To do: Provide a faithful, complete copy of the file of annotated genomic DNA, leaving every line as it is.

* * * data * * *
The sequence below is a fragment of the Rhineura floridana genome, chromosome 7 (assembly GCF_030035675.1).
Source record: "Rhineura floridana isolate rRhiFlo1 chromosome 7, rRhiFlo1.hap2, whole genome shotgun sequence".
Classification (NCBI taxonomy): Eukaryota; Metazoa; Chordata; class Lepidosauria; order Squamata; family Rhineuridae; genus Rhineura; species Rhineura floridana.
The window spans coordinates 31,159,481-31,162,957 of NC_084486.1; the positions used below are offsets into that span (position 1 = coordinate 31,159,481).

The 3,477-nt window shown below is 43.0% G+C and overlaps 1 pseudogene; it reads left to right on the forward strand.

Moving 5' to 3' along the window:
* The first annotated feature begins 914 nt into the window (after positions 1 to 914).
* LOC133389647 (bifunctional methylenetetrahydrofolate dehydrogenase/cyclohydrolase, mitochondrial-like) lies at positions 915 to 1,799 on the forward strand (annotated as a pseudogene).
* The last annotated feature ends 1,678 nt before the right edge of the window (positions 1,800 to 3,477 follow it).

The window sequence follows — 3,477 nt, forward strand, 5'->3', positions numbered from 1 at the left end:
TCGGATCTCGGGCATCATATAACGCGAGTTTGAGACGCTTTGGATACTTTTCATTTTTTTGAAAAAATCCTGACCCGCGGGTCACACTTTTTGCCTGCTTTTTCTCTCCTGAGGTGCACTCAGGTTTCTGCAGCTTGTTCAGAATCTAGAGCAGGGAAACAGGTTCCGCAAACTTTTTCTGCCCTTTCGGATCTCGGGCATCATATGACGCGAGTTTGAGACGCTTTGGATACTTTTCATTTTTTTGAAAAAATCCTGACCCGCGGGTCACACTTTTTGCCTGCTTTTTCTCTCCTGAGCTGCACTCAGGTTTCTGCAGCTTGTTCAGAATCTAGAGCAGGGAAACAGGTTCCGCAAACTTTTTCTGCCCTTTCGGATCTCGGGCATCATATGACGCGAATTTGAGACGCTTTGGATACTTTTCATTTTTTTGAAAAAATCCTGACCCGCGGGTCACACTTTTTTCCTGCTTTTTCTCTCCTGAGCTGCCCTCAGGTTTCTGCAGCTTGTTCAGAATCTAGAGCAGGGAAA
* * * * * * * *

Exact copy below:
The sequence below is a fragment of the Rhineura floridana genome, chromosome 7 (assembly GCF_030035675.1).
Source record: "Rhineura floridana isolate rRhiFlo1 chromosome 7, rRhiFlo1.hap2, whole genome shotgun sequence".
Classification (NCBI taxonomy): Eukaryota; Metazoa; Chordata; class Lepidosauria; order Squamata; family Rhineuridae; genus Rhineura; species Rhineura floridana.
The window spans coordinates 31,159,481-31,162,957 of NC_084486.1; the positions used below are offsets into that span (position 1 = coordinate 31,159,481).

The 3,477-nt window shown below is 43.0% G+C and overlaps 1 pseudogene; it reads left to right on the forward strand.

Moving 5' to 3' along the window:
* The first annotated feature begins 914 nt into the window (after positions 1 to 914).
* LOC133389647 (bifunctional methylenetetrahydrofolate dehydrogenase/cyclohydrolase, mitochondrial-like) lies at positions 915 to 1,799 on the forward strand (annotated as a pseudogene).
* The last annotated feature ends 1,678 nt before the right edge of the window (positions 1,800 to 3,477 follow it).

The window sequence follows — 3,477 nt, forward strand, 5'->3', positions numbered from 1 at the left end:
TCGGATCTCGGGCATCATATAACGCGAGTTTGAGACGCTTTGGATACTTTTCATTTTTTTGAAAAAATCCTGACCCGCGGGTCACACTTTTTGCCTGCTTTTTCTCTCCTGAGGTGCACTCAGGTTTCTGCAGCTTGTTCAGAATCTAGAGCAGGGAAACAGGTTCCGCAAACTTTTTCTGCCCTTTCGGATCTCGGGCATCATATGACGCGAGTTTGAGACGCTTTGGATACTTTTCATTTTTTTGAAAAAATCCTGACCCGCGGGTCACACTTTTTGCCTGCTTTTTCTCTCCTGAGCTGCACTCAGGTTTCTGCAGCTTGTTCAGAATCTAGAGCAGGGAAACAGGTTCCGCAAACTTTTTCTGCCCTTTCGGATCTCGGGCATCATATGACGCGAATTTGAGACGCTTTGGATACTTTTCATTTTTTTGAAAAAATCCTGACCCGCGGGTCACACTTTTTTCCTGCTTTTTCTCTCCTGAGCTGCCCTCAGGTTTCTGCAGCTTGTTCAGAATCTAGAGCAGGGAAA